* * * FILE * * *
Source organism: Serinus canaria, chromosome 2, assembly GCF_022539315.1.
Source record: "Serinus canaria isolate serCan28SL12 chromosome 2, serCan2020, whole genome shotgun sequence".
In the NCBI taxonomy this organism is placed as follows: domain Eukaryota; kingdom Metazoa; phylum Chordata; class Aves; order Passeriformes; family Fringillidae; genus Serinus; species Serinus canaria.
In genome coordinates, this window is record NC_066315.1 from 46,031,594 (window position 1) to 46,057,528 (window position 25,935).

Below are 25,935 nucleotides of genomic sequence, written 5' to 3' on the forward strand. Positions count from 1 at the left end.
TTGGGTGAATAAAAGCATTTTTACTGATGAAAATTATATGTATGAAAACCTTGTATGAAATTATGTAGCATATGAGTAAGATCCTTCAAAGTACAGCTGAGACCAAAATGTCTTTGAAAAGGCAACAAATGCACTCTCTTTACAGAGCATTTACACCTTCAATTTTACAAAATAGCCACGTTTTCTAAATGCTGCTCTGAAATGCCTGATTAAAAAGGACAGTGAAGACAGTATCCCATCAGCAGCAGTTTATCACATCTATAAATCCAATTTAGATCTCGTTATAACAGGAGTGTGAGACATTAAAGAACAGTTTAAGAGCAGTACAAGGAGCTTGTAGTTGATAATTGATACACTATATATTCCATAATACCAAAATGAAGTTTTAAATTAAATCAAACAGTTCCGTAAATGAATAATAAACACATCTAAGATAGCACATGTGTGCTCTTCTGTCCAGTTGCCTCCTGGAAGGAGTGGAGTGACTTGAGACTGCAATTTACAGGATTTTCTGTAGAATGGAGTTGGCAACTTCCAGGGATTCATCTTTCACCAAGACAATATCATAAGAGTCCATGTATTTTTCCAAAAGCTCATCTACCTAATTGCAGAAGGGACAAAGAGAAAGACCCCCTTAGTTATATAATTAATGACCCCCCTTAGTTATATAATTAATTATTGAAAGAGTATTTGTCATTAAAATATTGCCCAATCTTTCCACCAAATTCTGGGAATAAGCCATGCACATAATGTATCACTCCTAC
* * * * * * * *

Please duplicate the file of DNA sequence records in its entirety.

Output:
Source organism: Serinus canaria, chromosome 2, assembly GCF_022539315.1.
Source record: "Serinus canaria isolate serCan28SL12 chromosome 2, serCan2020, whole genome shotgun sequence".
In the NCBI taxonomy this organism is placed as follows: domain Eukaryota; kingdom Metazoa; phylum Chordata; class Aves; order Passeriformes; family Fringillidae; genus Serinus; species Serinus canaria.
In genome coordinates, this window is record NC_066315.1 from 46,031,594 (window position 1) to 46,057,528 (window position 25,935).

Below are 25,935 nucleotides of genomic sequence, written 5' to 3' on the forward strand. Positions count from 1 at the left end.
TTGGGTGAATAAAAGCATTTTTACTGATGAAAATTATATGTATGAAAACCTTGTATGAAATTATGTAGCATATGAGTAAGATCCTTCAAAGTACAGCTGAGACCAAAATGTCTTTGAAAAGGCAACAAATGCACTCTCTTTACAGAGCATTTACACCTTCAATTTTACAAAATAGCCACGTTTTCTAAATGCTGCTCTGAAATGCCTGATTAAAAAGGACAGTGAAGACAGTATCCCATCAGCAGCAGTTTATCACATCTATAAATCCAATTTAGATCTCGTTATAACAGGAGTGTGAGACATTAAAGAACAGTTTAAGAGCAGTACAAGGAGCTTGTAGTTGATAATTGATACACTATATATTCCATAATACCAAAATGAAGTTTTAAATTAAATCAAACAGTTCCGTAAATGAATAATAAACACATCTAAGATAGCACATGTGTGCTCTTCTGTCCAGTTGCCTCCTGGAAGGAGTGGAGTGACTTGAGACTGCAATTTACAGGATTTTCTGTAGAATGGAGTTGGCAACTTCCAGGGATTCATCTTTCACCAAGACAATATCATAAGAGTCCATGTATTTTTCCAAAAGCTCATCTACCTAATTGCAGAAGGGACAAAGAGAAAGACCCCCTTAGTTATATAATTAATGACCCCCCTTAGTTATATAATTAATTATTGAAAGAGTATTTGTCATTAAAATATTGCCCAATCTTTCCACCAAATTCTGGGAATAAGCCATGCACATAATGTATCACTCCTAC